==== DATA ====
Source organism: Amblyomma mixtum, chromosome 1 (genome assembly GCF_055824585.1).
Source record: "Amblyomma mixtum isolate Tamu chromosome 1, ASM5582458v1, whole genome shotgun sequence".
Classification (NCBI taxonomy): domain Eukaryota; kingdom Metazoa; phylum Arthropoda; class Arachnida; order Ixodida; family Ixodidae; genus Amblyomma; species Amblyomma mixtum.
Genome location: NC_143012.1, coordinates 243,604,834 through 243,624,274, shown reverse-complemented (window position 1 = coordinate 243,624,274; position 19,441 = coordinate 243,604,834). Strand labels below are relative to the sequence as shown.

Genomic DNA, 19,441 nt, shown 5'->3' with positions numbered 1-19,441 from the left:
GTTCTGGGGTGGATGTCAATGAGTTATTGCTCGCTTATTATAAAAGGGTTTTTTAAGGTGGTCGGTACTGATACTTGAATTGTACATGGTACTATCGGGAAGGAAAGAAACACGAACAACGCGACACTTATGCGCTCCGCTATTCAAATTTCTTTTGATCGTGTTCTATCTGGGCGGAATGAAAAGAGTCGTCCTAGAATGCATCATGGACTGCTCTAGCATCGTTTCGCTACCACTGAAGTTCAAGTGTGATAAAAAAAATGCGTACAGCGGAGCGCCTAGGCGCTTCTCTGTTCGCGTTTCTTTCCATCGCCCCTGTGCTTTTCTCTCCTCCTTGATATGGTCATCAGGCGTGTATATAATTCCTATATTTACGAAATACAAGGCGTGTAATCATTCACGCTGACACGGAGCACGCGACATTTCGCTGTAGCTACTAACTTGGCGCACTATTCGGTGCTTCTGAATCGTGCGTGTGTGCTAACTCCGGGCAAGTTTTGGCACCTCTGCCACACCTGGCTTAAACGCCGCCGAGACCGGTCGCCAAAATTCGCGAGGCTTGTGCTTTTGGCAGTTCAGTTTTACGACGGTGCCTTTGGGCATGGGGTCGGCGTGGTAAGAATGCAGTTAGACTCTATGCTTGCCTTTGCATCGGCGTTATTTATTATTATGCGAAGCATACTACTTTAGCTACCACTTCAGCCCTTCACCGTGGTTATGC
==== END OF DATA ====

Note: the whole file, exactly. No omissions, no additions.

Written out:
Source organism: Amblyomma mixtum, chromosome 1 (genome assembly GCF_055824585.1).
Source record: "Amblyomma mixtum isolate Tamu chromosome 1, ASM5582458v1, whole genome shotgun sequence".
Classification (NCBI taxonomy): domain Eukaryota; kingdom Metazoa; phylum Arthropoda; class Arachnida; order Ixodida; family Ixodidae; genus Amblyomma; species Amblyomma mixtum.
Genome location: NC_143012.1, coordinates 243,604,834 through 243,624,274, shown reverse-complemented (window position 1 = coordinate 243,624,274; position 19,441 = coordinate 243,604,834). Strand labels below are relative to the sequence as shown.

Genomic DNA, 19,441 nt, shown 5'->3' with positions numbered 1-19,441 from the left:
GTTCTGGGGTGGATGTCAATGAGTTATTGCTCGCTTATTATAAAAGGGTTTTTTAAGGTGGTCGGTACTGATACTTGAATTGTACATGGTACTATCGGGAAGGAAAGAAACACGAACAACGCGACACTTATGCGCTCCGCTATTCAAATTTCTTTTGATCGTGTTCTATCTGGGCGGAATGAAAAGAGTCGTCCTAGAATGCATCATGGACTGCTCTAGCATCGTTTCGCTACCACTGAAGTTCAAGTGTGATAAAAAAAATGCGTACAGCGGAGCGCCTAGGCGCTTCTCTGTTCGCGTTTCTTTCCATCGCCCCTGTGCTTTTCTCTCCTCCTTGATATGGTCATCAGGCGTGTATATAATTCCTATATTTACGAAATACAAGGCGTGTAATCATTCACGCTGACACGGAGCACGCGACATTTCGCTGTAGCTACTAACTTGGCGCACTATTCGGTGCTTCTGAATCGTGCGTGTGTGCTAACTCCGGGCAAGTTTTGGCACCTCTGCCACACCTGGCTTAAACGCCGCCGAGACCGGTCGCCAAAATTCGCGAGGCTTGTGCTTTTGGCAGTTCAGTTTTACGACGGTGCCTTTGGGCATGGGGTCGGCGTGGTAAGAATGCAGTTAGACTCTATGCTTGCCTTTGCATCGGCGTTATTTATTATTATGCGAAGCATACTACTTTAGCTACCACTTCAGCCCTTCACCGTGGTTATGC